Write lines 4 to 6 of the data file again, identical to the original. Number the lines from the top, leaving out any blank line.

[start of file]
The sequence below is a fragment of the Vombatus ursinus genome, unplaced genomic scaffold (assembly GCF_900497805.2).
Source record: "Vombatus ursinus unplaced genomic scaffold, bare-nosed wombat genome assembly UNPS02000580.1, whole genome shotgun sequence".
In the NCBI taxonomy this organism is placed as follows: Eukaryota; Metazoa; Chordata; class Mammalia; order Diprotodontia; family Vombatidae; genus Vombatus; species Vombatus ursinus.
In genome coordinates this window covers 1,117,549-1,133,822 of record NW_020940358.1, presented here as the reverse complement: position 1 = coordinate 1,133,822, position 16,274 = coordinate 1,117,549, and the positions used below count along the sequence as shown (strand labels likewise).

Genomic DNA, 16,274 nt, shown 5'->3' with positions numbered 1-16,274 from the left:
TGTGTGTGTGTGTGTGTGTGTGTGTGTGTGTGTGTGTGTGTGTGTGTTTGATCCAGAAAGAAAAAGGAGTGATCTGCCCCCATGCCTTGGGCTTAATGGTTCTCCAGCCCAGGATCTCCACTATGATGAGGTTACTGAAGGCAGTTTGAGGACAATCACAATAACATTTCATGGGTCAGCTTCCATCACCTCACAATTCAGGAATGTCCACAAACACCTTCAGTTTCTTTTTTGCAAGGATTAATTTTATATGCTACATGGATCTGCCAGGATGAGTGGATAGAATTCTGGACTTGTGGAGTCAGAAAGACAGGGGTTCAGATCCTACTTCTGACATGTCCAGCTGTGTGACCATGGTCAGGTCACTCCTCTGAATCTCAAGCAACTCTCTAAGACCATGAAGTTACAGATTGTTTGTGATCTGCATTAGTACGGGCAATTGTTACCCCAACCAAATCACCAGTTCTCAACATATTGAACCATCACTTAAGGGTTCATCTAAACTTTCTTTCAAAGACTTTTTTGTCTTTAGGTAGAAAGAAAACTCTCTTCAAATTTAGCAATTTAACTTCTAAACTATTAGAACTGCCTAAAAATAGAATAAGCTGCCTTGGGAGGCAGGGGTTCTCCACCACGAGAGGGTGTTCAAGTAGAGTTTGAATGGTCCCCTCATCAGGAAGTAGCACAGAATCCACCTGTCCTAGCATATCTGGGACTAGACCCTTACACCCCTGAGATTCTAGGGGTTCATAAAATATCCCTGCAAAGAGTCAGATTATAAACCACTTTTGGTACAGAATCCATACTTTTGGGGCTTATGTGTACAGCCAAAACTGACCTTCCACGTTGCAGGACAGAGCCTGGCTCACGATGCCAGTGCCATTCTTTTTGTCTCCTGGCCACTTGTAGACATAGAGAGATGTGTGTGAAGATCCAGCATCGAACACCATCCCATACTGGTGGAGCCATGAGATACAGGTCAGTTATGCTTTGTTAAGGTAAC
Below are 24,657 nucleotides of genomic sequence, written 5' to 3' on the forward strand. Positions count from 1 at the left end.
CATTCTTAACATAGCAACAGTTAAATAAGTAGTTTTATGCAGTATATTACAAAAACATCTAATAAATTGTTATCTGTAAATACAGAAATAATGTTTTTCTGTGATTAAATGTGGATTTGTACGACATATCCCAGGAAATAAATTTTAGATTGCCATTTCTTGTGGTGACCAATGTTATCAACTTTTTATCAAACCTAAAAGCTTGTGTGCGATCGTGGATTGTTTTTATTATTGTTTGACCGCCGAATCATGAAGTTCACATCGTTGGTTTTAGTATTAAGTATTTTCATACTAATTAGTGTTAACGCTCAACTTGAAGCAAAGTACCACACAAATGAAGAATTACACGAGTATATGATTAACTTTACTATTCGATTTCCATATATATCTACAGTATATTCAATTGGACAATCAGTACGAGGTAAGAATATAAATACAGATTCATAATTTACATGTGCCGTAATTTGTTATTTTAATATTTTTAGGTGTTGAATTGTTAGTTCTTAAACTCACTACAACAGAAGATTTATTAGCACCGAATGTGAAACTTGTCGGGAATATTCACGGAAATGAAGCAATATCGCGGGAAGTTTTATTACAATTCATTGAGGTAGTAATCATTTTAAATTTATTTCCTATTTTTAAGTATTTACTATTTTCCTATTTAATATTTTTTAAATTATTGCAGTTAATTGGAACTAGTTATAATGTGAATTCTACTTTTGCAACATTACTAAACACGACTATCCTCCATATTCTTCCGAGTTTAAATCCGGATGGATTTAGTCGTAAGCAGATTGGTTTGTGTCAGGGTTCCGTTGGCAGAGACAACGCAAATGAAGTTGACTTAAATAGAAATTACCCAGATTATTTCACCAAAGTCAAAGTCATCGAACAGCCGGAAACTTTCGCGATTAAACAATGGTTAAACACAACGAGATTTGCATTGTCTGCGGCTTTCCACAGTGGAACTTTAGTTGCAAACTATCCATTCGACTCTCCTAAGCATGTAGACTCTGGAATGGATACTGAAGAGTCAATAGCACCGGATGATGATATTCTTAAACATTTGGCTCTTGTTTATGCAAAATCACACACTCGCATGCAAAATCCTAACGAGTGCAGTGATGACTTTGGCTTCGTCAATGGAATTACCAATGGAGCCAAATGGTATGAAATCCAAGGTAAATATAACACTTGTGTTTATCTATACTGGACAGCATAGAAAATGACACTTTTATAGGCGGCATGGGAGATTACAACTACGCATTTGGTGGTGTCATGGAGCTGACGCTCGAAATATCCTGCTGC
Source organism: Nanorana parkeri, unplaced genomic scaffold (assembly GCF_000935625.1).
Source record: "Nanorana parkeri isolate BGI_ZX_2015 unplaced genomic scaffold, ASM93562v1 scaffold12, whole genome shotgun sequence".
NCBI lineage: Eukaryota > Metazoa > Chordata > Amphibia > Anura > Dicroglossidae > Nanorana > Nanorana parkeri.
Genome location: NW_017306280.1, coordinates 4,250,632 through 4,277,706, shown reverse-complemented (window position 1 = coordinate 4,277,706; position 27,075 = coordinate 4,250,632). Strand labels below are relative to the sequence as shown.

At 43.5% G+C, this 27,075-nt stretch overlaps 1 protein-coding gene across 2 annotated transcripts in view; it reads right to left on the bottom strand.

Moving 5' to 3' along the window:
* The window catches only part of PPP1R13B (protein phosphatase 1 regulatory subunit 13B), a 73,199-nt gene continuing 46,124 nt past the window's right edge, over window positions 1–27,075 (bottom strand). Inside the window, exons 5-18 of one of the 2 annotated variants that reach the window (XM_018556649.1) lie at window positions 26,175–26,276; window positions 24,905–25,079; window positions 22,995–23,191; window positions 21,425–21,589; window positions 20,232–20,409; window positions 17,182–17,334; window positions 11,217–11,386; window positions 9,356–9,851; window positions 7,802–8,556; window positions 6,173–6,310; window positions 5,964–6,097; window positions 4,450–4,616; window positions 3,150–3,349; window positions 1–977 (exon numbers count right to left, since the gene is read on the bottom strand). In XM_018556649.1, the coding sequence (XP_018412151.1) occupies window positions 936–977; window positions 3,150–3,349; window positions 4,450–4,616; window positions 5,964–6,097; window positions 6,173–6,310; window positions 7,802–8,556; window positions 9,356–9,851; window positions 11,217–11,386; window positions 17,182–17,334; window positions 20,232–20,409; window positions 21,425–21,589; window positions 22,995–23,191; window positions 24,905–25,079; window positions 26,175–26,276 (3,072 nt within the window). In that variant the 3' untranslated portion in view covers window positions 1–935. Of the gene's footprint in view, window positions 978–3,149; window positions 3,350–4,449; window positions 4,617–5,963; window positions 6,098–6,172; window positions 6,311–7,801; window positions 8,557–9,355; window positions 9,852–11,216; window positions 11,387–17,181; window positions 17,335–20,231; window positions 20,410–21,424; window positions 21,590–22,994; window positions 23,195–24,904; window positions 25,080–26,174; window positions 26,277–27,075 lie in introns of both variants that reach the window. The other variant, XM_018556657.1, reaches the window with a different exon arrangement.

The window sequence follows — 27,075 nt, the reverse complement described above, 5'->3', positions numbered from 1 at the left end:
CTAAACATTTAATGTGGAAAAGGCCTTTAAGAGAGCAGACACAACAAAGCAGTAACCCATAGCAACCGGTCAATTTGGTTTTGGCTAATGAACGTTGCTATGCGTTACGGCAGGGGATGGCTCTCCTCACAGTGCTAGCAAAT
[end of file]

In genome coordinates this window covers 1,117,549-1,133,822 of record NW_020940358.1, presented here as the reverse complement: position 1 = coordinate 1,133,822, position 16,274 = coordinate 1,117,549, and the positions used below count along the sequence as shown (strand labels likewise).

Genomic DNA, 16,274 nt, shown 5'->3' with positions numbered 1-16,274 from the left:
TGTGTGTGTGTGTGTGTGTGTGTGTGTGTGTGTGTGTGTGTGTGTGTTTGATCCAGAAAGAAAAAGGAGTGATCTGCCCCCATGCCTTGGGCTTAATGGTTCTCCAGCCCAGGATCTCCACTATGATGAGGTTACTGAAGGCAGTTTGAGGACAATCACAATAACATTTCATGGGTCAGCTTCCATCACCTCACAATTCAGGAATGTCCACAAACACCTTCAGTTTCTTTTTTGCAAGGATTAATTTTATATGCTACATGGATCTGCCAGGATGAGTGGATAGAATTCTGGACTTGTGGAGTCAGAAAGACAGGGGTTCAGATCCTACTTCTGACATGTCCAGCTGTGTGACCATGGTCAGGTCACTCCTCTGAATCTCAAGCAACTCTCTAAGACCATGAAGTTACAGATTGTTTGTGATCTGCATTAGTACGGGCAATTGTTACCCCAACCAAATCACCAGTTCTCAACATATTGAACCATCACTTAAGGGTTCATCTAAACTTTCTTTCAAAGACTTTTTTGTCTTTAGGTAGAAAGAAAACTCTCTTCAAATTTAGCAATTTAACTTCTAAACTATTAGAACTGCCTAAAAATAGAATAAGCTGCCTTGGGAGGCAGGGGTTCTCCACCACGAGAGGGTGTTCAAGTAGAGTTTGAATGGTCCCCTCATCAGGAAGTAGCACAGAATCCACCTGTCCTAGCATATCTGGGACTAGACCCTTACACCCCTGAGATTCTAGGGGTTCATAAAATATCCCTGCAAAGAGTCAGATTATAAACCACTTTTGGTACAGAATCCATACTTTTGGGGCTTATGTGTACAGCCAAAACTGACCTTCCACGTTGCAGGACAGAGCCTGGCTCACGATGCCAGTGCCATTCTTTTTGTCTCCTGGCCACTTGTAGACATAGAGAGATGTGTGTGAAGATCCAGCATCGAACACCATCCCATACTGGTGGAGCCATGAGATACAGGTCAGTTATGCTTTGTTAAGGTAAC